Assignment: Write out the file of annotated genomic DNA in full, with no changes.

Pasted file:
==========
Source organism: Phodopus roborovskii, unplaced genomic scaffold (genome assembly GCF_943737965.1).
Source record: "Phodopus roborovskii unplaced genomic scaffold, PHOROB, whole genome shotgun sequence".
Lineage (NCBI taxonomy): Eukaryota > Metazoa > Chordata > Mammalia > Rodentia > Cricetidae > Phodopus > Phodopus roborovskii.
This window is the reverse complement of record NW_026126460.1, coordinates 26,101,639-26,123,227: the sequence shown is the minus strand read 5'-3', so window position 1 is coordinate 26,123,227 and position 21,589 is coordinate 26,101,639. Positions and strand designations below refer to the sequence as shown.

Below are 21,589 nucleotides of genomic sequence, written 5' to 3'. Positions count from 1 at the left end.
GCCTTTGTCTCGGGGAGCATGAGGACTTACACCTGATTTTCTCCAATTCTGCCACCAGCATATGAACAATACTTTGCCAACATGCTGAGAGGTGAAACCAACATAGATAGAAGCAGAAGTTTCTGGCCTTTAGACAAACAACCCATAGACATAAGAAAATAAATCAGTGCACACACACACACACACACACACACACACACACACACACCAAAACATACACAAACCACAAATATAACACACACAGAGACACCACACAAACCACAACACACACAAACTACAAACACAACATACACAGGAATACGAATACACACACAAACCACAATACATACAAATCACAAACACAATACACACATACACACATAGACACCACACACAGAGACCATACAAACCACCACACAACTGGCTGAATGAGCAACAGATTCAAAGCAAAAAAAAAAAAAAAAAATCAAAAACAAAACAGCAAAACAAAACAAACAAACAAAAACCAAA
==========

Source organism: Phodopus roborovskii, unplaced genomic scaffold (genome assembly GCF_943737965.1).
Source record: "Phodopus roborovskii unplaced genomic scaffold, PHOROB, whole genome shotgun sequence".
Lineage (NCBI taxonomy): Eukaryota > Metazoa > Chordata > Mammalia > Rodentia > Cricetidae > Phodopus > Phodopus roborovskii.
This window is the reverse complement of record NW_026126460.1, coordinates 26,101,639-26,123,227: the sequence shown is the minus strand read 5'-3', so window position 1 is coordinate 26,123,227 and position 21,589 is coordinate 26,101,639. Positions and strand designations below refer to the sequence as shown.

Below are 21,589 nucleotides of genomic sequence, written 5' to 3'. Positions count from 1 at the left end.
GCCTTTGTCTCGGGGAGCATGAGGACTTACACCTGATTTTCTCCAATTCTGCCACCAGCATATGAACAATACTTTGCCAACATGCTGAGAGGTGAAACCAACATAGATAGAAGCAGAAGTTTCTGGCCTTTAGACAAACAACCCATAGACATAAGAAAATAAATCAGTGCACACACACACACACACACACACACACACACACACACACCAAAACATACACAAACCACAAATATAACACACACAGAGACACCACACAAACCACAACACACACAAACTACAAACACAACATACACAGGAATACGAATACACACACAAACCACAATACATACAAATCACAAACACAATACACACATACACACATAGACACCACACACAGAGACCATACAAACCACCACACAACTGGCTGAATGAGCAACAGATTCAAAGCAAAAAAAAAAAAAAAAAATCAAAAACAAAACAGCAAAACAAAACAAACAAACAAAAACCAAA